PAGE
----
(Reuters) – Lab operators Quest Diagnostics Inc and OPKO Health Inc said on Thursday they would be able to begin testing for coronavirus from next week, as the U.S. government ramps up efforts to increase diagnostic capabilities.
The ongoing struggle to expand local testing has been criticized as an early misstep in the government’s response to the outbreak, which has killed more than 3,300 people around the globe, including 11 in the United States.
U.S. health officials said on Thursday they expect to deliver enough coronavirus tests to public laboratories this week to test about 400,000 people.
Officials expect to ship additional test kits to cover between 1.5 million and 1.7 million people by the end of next week, U.S. Health and Human Services Secretary Alex Azar told reporters.
The FDA said last week it would allow some laboratories to immediately use the tests they have developed and validated, while they await FDA’s emergency-use authorization, to achieve more rapid testing capacity for the coronavirus in the country.
Previously, only testing kits developed by the U.S. Centers for Disease Control and Prevention (CDC), many of which were found to be faulty, could be used in public health labs.
Quest said its services will be provided as a laboratory developed test, pending review by the FDA under emergency-use authorization.
Diagnostics company LabCorp said on Wednesday it would launch its coronavirus test service at the end of this week at the earliest and make it available nationwide next week.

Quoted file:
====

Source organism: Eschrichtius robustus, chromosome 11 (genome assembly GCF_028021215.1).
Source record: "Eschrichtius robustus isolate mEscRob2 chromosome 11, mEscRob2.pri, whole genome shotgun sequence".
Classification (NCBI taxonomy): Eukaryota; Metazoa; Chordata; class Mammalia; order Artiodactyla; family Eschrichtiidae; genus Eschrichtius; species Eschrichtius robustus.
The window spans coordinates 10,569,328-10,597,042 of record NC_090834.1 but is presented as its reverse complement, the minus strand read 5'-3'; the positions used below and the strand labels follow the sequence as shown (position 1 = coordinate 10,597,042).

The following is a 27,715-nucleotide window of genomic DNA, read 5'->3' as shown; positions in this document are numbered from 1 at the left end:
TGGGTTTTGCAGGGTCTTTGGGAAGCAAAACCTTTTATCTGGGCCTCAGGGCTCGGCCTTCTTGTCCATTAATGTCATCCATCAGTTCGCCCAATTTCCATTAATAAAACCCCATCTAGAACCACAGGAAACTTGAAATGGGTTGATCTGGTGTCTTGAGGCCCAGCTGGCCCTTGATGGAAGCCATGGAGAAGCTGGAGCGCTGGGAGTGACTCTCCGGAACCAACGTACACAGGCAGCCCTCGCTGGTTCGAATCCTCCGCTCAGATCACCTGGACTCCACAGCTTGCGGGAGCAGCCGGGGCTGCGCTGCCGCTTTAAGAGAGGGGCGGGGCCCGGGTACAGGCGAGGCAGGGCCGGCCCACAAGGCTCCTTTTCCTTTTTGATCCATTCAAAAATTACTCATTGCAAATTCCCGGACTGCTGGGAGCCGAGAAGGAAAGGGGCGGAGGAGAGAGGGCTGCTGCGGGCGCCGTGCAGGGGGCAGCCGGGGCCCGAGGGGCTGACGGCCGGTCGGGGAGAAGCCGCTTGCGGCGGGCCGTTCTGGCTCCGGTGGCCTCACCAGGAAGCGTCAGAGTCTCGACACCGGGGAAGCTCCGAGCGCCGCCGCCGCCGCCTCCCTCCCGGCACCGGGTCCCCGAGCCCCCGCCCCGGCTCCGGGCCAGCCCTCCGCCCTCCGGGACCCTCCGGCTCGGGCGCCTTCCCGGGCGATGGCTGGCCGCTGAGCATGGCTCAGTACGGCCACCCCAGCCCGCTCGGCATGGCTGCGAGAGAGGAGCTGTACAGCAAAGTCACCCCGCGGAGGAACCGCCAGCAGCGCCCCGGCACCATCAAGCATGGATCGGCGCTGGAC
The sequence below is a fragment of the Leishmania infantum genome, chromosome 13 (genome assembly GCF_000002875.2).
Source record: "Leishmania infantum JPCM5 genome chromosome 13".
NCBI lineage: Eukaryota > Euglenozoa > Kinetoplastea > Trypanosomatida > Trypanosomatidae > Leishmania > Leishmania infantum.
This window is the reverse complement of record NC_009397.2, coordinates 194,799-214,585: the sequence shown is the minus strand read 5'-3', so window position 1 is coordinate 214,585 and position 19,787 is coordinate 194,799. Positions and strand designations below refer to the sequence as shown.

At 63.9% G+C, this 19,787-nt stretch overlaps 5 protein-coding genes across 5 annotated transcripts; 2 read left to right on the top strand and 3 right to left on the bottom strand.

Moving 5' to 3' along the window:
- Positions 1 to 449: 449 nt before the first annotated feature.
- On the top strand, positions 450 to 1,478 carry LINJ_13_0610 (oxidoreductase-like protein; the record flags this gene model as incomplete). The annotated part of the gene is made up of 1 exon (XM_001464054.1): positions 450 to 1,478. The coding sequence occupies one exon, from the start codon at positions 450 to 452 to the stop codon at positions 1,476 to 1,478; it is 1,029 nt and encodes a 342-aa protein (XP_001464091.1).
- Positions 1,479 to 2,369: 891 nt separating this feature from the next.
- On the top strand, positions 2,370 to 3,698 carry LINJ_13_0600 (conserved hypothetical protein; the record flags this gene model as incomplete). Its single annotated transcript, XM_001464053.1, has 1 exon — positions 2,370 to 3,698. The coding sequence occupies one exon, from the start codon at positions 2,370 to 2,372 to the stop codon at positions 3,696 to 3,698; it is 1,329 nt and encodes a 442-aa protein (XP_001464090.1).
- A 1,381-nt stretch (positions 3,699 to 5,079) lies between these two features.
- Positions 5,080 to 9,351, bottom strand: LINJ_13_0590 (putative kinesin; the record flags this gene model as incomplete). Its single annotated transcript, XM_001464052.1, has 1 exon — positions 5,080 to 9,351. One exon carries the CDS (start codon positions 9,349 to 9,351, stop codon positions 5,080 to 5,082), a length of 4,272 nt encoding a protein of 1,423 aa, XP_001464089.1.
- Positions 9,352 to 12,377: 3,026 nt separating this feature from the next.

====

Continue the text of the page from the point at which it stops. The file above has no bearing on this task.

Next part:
Quest said its test service would employ respiratory specimens collected from appropriate health care settings, such as hospitals and physicians’ offices, as the company does not collect specimens of suspected cases.
Vice President Mike Pence said on Wednesday the U.S. Department of Health and Human Services has included coronavirus testing as an essential health benefit, which would require most health plans as well as the government Medicare and Medicaid programs to cover the tests.
Analysts at Evercore ISI expect lab tests developed by Quest and LabCorp to be priced around $45 to $50, as much as a flu test costs.
Separately, Co-Diagnostics Inc said it was seeing a surge in demand for its coronavirus test kits after the policy change from the U.S. FDA.
Shares of OPKO Health were up 11.4% while Co-Diagnostics was up 26% on the news.
Reporting By Mrinalika Roy in Bengaluru; Editing by Ramakrishnan M.
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